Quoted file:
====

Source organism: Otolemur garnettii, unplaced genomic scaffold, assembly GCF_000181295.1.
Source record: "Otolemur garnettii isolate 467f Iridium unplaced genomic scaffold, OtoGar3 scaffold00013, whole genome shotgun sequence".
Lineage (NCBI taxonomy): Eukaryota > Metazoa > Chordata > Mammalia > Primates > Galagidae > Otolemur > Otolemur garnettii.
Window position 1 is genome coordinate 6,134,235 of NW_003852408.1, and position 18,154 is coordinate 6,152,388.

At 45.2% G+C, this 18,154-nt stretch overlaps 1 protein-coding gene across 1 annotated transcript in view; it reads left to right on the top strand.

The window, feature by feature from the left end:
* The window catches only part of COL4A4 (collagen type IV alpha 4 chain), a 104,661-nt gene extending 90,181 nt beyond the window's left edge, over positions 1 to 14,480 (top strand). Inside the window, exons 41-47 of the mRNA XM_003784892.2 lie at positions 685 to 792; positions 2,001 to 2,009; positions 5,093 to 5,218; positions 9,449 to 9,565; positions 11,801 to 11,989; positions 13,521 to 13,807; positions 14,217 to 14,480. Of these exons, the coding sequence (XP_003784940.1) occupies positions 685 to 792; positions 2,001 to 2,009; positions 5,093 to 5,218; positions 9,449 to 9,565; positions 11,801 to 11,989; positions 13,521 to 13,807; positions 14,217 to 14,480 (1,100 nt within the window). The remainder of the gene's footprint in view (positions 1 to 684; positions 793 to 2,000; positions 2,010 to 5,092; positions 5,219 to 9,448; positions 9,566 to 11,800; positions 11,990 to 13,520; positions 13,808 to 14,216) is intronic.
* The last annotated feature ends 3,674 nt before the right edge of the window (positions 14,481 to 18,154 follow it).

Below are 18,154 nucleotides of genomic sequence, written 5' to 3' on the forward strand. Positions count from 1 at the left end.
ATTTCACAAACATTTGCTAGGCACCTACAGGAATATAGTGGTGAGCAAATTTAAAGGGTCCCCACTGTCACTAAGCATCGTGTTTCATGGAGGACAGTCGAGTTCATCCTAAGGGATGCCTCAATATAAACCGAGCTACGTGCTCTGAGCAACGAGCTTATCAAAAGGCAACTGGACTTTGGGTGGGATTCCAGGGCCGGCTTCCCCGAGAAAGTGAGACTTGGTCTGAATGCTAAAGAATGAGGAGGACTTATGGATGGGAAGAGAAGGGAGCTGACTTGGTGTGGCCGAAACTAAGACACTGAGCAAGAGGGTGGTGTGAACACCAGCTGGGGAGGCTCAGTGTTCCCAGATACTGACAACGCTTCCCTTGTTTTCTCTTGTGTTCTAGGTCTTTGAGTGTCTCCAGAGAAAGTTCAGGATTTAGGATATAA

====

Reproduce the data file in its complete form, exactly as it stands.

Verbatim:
Source organism: Otolemur garnettii, unplaced genomic scaffold, assembly GCF_000181295.1.
Source record: "Otolemur garnettii isolate 467f Iridium unplaced genomic scaffold, OtoGar3 scaffold00013, whole genome shotgun sequence".
Lineage (NCBI taxonomy): Eukaryota > Metazoa > Chordata > Mammalia > Primates > Galagidae > Otolemur > Otolemur garnettii.
Window position 1 is genome coordinate 6,134,235 of NW_003852408.1, and position 18,154 is coordinate 6,152,388.

At 45.2% G+C, this 18,154-nt stretch overlaps 1 protein-coding gene across 1 annotated transcript in view; it reads left to right on the top strand.

The window, feature by feature from the left end:
* The window catches only part of COL4A4 (collagen type IV alpha 4 chain), a 104,661-nt gene extending 90,181 nt beyond the window's left edge, over positions 1 to 14,480 (top strand). Inside the window, exons 41-47 of the mRNA XM_003784892.2 lie at positions 685 to 792; positions 2,001 to 2,009; positions 5,093 to 5,218; positions 9,449 to 9,565; positions 11,801 to 11,989; positions 13,521 to 13,807; positions 14,217 to 14,480. Of these exons, the coding sequence (XP_003784940.1) occupies positions 685 to 792; positions 2,001 to 2,009; positions 5,093 to 5,218; positions 9,449 to 9,565; positions 11,801 to 11,989; positions 13,521 to 13,807; positions 14,217 to 14,480 (1,100 nt within the window). The remainder of the gene's footprint in view (positions 1 to 684; positions 793 to 2,000; positions 2,010 to 5,092; positions 5,219 to 9,448; positions 9,566 to 11,800; positions 11,990 to 13,520; positions 13,808 to 14,216) is intronic.
* The last annotated feature ends 3,674 nt before the right edge of the window (positions 14,481 to 18,154 follow it).

Below are 18,154 nucleotides of genomic sequence, written 5' to 3' on the forward strand. Positions count from 1 at the left end.
ATTTCACAAACATTTGCTAGGCACCTACAGGAATATAGTGGTGAGCAAATTTAAAGGGTCCCCACTGTCACTAAGCATCGTGTTTCATGGAGGACAGTCGAGTTCATCCTAAGGGATGCCTCAATATAAACCGAGCTACGTGCTCTGAGCAACGAGCTTATCAAAAGGCAACTGGACTTTGGGTGGGATTCCAGGGCCGGCTTCCCCGAGAAAGTGAGACTTGGTCTGAATGCTAAAGAATGAGGAGGACTTATGGATGGGAAGAGAAGGGAGCTGACTTGGTGTGGCCGAAACTAAGACACTGAGCAAGAGGGTGGTGTGAACACCAGCTGGGGAGGCTCAGTGTTCCCAGATACTGACAACGCTTCCCTTGTTTTCTCTTGTGTTCTAGGTCTTTGAGTGTCTCCAGAGAAAGTTCAGGATTTAGGATATAA